Displaying 15 of 46 comments
See all comments
This is a response to Johnny Low's post from February 26, 2010. He states that the Gospel is missing from this article. I don't think the article intends to exclude the Gospel from a Christian-Muslim dialogue. In fact, I think the Gospel, although explicitly unstated, is central in the author's mind. Each of his steps is meant to open doors for the Gospel to take root. Respect gives Christians the ability to be heard. Fairness is just that--fair. Neither side is treated unjustly. Friendship establishes personal connections that show the living of the Gospel, not only the words of the Gospel. All this leads to his stated goal of conversion.
This article addressed some of the major concerns that Christians have in evangelizing with Muslims, although the general principles are applicable to witnessing with people of all other faiths. The Christian's verbal and life testimonies are linked, and their integrity can make a huge impact in an unbeliever's openness to the Gospel. This isn't to say that the Holy Spirit can't work in whatever way He chooses, but it's the Christian's responsibility to testify through speech and life in such a way that supports the Gospel--and that way is love. Apologetics and debate have a place in the Christian-Muslim dialogue, but no matter how reasonable and cogent our arguments are, if we do not express them in a loving manner, all they will elicit is a frustrated and defensive posture. We can win minds without winning hearts if not done in a loving manner. As others have said, you can't argue Muslims (or anyone else) into the kingdom, but you can love them into the kingdom.
Christians must come to grips with the reality that there is a palpable tension Christianity & Islam dating back to the Crusades. Not all Christians or Muslims are aware of the tension, but some are. Therefore, it behooves us as Christians to tread lightly as we engage Muslims. Treading lightly not in the sense of fear, but in the sense of respecting their beliefs & one of the tried and true ways of showing respect in almost any culture is to take the posture of a learner. Personally, I’m finding out how much I just don’t know about the Islamic faith. In reaching out to Muslims we need to be as wise as serpents and as harmless as doves (Matt. 10:16). Wise not only in delineating what they believe versus what Christians believe, more than that, Christians must understand how what they believe impacts their lives, worldview and perspective God.May the God of Abraham, Isaac & Jacob and the Father of our Lord Jesus bless our Christian interaction with Islamic peoples until He comes again!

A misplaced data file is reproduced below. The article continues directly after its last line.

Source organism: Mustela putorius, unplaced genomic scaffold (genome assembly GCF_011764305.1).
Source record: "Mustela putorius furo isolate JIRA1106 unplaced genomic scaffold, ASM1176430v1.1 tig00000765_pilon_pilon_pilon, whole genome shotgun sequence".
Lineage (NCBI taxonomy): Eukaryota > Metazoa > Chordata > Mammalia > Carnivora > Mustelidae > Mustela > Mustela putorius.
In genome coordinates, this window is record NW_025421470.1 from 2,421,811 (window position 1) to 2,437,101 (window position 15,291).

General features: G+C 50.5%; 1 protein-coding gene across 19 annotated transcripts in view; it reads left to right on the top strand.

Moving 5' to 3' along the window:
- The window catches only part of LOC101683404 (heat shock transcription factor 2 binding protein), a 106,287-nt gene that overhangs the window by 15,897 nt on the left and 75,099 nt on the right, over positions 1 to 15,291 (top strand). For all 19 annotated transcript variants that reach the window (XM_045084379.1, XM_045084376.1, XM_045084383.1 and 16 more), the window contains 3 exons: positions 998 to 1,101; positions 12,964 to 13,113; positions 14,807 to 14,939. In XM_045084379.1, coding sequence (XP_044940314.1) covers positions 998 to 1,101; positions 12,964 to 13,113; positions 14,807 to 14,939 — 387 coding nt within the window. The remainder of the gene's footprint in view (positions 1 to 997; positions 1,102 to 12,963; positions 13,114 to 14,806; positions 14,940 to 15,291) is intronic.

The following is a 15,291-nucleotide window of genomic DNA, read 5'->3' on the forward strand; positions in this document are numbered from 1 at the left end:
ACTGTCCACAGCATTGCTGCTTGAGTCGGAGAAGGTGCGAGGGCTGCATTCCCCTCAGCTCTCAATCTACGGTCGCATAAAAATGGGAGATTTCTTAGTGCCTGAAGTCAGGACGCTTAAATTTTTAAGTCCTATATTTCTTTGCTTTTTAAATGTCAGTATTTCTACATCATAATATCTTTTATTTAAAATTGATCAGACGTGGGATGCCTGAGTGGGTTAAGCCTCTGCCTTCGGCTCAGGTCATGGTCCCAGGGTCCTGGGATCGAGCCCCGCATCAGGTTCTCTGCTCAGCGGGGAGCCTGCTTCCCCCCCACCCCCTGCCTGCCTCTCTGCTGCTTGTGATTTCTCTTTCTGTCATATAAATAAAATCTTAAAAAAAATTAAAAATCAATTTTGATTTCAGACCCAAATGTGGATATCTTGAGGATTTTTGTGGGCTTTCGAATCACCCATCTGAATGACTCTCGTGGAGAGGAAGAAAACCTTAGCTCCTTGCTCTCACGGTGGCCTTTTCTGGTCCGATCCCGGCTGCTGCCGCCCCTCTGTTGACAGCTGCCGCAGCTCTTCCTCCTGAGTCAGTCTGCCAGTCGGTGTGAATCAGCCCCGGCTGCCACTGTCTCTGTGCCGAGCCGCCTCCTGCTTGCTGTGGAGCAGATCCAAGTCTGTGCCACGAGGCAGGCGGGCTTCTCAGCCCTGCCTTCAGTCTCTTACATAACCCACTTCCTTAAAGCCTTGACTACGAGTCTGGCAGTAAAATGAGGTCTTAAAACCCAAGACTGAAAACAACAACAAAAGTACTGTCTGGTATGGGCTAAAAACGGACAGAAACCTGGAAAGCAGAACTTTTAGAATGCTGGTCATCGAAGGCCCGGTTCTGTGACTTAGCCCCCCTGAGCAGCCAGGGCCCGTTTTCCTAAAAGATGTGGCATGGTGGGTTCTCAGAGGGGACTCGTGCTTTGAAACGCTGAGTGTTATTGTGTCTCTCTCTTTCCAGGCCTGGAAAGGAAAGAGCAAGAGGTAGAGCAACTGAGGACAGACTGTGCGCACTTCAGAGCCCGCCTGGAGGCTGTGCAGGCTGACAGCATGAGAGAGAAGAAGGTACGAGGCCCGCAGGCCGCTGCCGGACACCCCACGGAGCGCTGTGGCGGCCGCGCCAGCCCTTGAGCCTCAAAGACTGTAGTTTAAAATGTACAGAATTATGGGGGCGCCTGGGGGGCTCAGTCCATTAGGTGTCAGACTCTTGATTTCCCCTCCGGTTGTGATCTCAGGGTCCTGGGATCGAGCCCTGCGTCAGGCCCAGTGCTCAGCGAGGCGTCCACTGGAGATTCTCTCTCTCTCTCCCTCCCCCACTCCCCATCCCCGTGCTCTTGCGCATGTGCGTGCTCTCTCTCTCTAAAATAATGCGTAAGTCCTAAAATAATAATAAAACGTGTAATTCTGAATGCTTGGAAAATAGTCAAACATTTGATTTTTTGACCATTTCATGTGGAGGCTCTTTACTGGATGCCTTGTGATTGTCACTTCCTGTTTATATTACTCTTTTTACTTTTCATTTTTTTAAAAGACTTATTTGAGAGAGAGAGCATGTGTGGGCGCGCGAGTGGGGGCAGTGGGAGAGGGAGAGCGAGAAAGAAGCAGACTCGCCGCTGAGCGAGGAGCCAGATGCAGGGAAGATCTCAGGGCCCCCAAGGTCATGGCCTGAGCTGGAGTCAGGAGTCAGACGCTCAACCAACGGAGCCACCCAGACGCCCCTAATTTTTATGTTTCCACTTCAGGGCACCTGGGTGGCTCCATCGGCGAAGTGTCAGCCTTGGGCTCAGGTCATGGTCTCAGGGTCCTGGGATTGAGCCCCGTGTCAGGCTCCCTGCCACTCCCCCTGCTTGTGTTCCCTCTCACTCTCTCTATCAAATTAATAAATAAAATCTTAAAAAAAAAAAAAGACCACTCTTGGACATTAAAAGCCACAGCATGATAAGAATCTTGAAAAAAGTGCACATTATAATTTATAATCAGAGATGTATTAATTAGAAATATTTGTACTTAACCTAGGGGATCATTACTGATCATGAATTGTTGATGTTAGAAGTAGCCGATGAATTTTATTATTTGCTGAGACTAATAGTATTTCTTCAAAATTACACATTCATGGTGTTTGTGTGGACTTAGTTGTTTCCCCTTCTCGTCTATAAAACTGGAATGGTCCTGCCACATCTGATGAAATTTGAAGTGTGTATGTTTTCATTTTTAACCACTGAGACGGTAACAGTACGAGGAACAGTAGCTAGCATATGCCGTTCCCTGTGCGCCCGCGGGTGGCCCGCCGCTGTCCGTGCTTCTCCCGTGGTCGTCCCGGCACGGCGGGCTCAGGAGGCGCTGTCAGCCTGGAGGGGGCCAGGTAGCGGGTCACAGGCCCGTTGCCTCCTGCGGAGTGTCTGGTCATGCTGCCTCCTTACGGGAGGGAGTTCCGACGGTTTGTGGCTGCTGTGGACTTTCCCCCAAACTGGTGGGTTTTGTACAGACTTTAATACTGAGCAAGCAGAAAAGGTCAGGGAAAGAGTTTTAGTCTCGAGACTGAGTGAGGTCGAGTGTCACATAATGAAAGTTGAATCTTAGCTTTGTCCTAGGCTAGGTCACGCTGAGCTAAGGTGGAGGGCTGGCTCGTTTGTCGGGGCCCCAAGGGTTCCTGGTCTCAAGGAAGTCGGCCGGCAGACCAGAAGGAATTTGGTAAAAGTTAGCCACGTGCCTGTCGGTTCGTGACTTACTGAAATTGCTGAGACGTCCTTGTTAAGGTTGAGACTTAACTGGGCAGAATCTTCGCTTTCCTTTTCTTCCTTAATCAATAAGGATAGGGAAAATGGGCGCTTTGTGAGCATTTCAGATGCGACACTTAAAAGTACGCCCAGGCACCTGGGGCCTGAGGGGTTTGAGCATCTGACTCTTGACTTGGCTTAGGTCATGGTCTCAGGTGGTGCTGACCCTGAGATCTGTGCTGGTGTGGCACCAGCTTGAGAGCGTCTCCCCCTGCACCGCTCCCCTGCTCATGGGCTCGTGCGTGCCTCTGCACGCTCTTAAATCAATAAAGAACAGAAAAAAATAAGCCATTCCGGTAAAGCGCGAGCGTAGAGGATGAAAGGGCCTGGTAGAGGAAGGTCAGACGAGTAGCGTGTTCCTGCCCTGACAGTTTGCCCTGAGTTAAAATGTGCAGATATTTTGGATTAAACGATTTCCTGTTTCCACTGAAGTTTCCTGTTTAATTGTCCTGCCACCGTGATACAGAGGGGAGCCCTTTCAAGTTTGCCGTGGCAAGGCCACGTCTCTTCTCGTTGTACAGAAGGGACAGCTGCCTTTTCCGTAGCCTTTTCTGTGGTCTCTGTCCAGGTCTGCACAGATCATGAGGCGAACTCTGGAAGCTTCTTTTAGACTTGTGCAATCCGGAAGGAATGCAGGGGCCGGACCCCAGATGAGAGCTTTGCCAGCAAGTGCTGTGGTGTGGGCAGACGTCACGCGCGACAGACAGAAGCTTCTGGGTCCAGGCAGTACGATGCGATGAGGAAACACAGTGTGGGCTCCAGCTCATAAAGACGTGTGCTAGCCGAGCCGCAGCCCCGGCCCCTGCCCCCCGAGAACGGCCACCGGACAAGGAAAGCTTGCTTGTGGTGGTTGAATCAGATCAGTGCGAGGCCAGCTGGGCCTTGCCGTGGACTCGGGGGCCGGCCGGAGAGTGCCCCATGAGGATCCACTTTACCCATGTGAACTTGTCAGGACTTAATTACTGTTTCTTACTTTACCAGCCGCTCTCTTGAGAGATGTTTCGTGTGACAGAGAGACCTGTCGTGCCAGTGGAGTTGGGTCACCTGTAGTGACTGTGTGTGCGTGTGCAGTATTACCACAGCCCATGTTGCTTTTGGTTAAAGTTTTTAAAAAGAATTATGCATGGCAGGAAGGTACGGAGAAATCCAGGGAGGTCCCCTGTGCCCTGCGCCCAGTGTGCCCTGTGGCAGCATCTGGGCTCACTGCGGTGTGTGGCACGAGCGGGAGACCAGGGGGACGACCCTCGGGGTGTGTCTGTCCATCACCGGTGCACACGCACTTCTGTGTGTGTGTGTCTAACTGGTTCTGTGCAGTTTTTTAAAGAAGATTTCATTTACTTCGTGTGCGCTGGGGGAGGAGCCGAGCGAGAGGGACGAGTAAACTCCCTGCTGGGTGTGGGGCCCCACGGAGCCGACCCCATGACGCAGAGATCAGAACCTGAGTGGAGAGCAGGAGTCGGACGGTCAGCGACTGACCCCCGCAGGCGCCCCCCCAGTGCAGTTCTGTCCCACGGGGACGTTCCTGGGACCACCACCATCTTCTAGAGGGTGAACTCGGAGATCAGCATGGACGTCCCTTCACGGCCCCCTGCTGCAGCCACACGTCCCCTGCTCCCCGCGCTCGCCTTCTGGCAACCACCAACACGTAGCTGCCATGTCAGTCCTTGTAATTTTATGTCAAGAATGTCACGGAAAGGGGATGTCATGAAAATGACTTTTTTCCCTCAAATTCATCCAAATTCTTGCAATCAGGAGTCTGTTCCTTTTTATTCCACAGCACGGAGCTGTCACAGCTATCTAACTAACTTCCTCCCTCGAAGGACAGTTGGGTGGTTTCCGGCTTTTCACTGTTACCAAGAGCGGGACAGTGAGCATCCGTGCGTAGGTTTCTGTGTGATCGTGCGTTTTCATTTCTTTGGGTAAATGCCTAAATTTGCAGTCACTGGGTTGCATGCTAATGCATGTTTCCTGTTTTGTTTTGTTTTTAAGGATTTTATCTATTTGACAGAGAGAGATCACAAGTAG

This is in response to Michael Tripet’s comments. To Michael’s point, Christianity is love. Jesus demonstrated his love to others that did not believe in him, on many occasions. We have his model to follow (John 4, Mt. 5:44, Jn. 15:13, . In addition, we have Paul’s imperatives from the epistles, most notably, Romans 12:9 and 13:10 and Gal. 5:22. This just scratches the surface on the imperatives to love our neighbor from the Word of God. The Kingdom of Christ has filled books with how to love our neighbor yet it is the one thing we find so hard to do with Muslims. We don’t have to force the Gospel. We do need to share it in words at the time the Spirit leads but we are commanded to love in all the unique ways appropriate to the situation the Lord places us in with Muslims and followers of “religion”.
Moucarry's article illustrates a great example of the gentleness and humility needed to share the Gospel not only with Muslims but with other faith groups and "religions" (e.g. JW, Mormons, etc...). We must always build relationships before we share the Gospel with others. Bill Hybels labeled it the "backyard BBQ" principle. Before we invite others to church or share the Gospel we should invite them into our homes and get to know them better. We should be servants with humble attitudes and transparent lives. Too often we are polemical with Muslims. This mostly occurs in our private lives as we are around other Christians. Because of this criticism and angst built up against them we don't know what to say or are to uncomfortable to begin a relationship with another Muslim we work with or we meet. Much of this is more cultural than anything else. We work to preserve America instead of build the Kingdom.
1000 character limit
* Comments may be edited for tone and clarity.
Christian formation means shaping our loves, says Jamie Smith, not just educating our minds.
Local Congolese Christians nurture new efforts to end chronic violence as UN adds new brigade.
Should church teaching evolve in the digital age?
Recent events underscore the importance of emergency preparedness.
Cultivating ideas and thinking deeply can be spiritual acts of love.
Why this task can't continue to be an afterthought for leaders.
Is it legal to transfer the pastor's title to his home to our church?
How to succeed at a church renovation project, despite two painful realities of construction.
Five tangible ways to better serve our troops' families from a former Navy brat and current Army wife
Hundreds of thousands of military veterans and their families struggle with PTSD and TBI. Here are some ways to cope on the home front.
Five marriage lessons learned through challenging seasons of deployment
© 2013 Christianity Today
About Our Ministry |
Partner With Us |